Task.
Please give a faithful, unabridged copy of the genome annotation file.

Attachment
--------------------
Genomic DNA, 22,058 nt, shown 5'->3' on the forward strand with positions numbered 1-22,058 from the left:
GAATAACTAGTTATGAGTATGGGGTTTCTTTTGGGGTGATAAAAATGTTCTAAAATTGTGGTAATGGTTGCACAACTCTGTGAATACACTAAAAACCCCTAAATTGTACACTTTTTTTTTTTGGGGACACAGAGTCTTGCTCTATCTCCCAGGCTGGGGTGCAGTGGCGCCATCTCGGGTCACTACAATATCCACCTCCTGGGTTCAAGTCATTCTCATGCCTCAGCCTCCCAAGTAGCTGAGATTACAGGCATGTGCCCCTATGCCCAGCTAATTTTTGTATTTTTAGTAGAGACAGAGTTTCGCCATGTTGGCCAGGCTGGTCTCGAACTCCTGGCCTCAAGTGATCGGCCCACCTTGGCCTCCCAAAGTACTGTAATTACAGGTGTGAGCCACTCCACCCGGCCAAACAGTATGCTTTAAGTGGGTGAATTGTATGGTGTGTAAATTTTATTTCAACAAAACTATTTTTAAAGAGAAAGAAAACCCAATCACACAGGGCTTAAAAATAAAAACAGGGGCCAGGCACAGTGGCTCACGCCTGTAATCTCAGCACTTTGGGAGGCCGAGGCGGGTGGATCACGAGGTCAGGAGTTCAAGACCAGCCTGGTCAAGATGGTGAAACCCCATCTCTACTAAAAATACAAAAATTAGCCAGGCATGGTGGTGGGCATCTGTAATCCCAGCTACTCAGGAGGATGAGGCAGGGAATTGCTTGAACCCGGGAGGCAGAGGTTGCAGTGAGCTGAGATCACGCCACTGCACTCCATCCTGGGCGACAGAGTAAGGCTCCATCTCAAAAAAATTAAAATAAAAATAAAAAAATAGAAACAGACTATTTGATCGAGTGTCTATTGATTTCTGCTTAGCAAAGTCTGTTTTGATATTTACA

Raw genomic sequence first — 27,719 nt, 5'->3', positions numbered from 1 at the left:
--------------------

Genomic DNA, 22,058 nt, shown 5'->3' on the forward strand with positions numbered 1-22,058 from the left:
GAATAACTAGTTATGAGTATGGGGTTTCTTTTGGGGTGATAAAAATGTTCTAAAATTGTGGTAATGGTTGCACAACTCTGTGAATACACTAAAAACCCCTAAATTGTACACTTTTTTTTTTTGGGGACACAGAGTCTTGCTCTATCTCCCAGGCTGGGGTGCAGTGGCGCCATCTCGGGTCACTACAATATCCACCTCCTGGGTTCAAGTCATTCTCATGCCTCAGCCTCCCAAGTAGCTGAGATTACAGGCATGTGCCCCTATGCCCAGCTAATTTTTGTATTTTTAGTAGAGACAGAGTTTCGCCATGTTGGCCAGGCTGGTCTCGAACTCCTGGCCTCAAGTGATCGGCCCACCTTGGCCTCCCAAAGTACTGTAATTACAGGTGTGAGCCACTCCACCCGGCCAAACAGTATGCTTTAAGTGGGTGAATTGTATGGTGTGTAAATTTTATTTCAACAAAACTATTTTTAAAGAGAAAGAAAACCCAATCACACAGGGCTTAAAAATAAAAACAGGGGCCAGGCACAGTGGCTCACGCCTGTAATCTCAGCACTTTGGGAGGCCGAGGCGGGTGGATCACGAGGTCAGGAGTTCAAGACCAGCCTGGTCAAGATGGTGAAACCCCATCTCTACTAAAAATACAAAAATTAGCCAGGCATGGTGGTGGGCATCTGTAATCCCAGCTACTCAGGAGGATGAGGCAGGGAATTGCTTGAACCCGGGAGGCAGAGGTTGCAGTGAGCTGAGATCACGCCACTGCACTCCATCCTGGGCGACAGAGTAAGGCTCCATCTCAAAAAAATTAAAATAAAAATAAAAAAATAGAAACAGACTATTTGATCGAGTGTCTATTGATTTCTGCTTAGCAAAGTCTGTTTTGATATTTACA

Raw genomic sequence first — 27,719 nt, 5'->3', positions numbered from 1 at the left: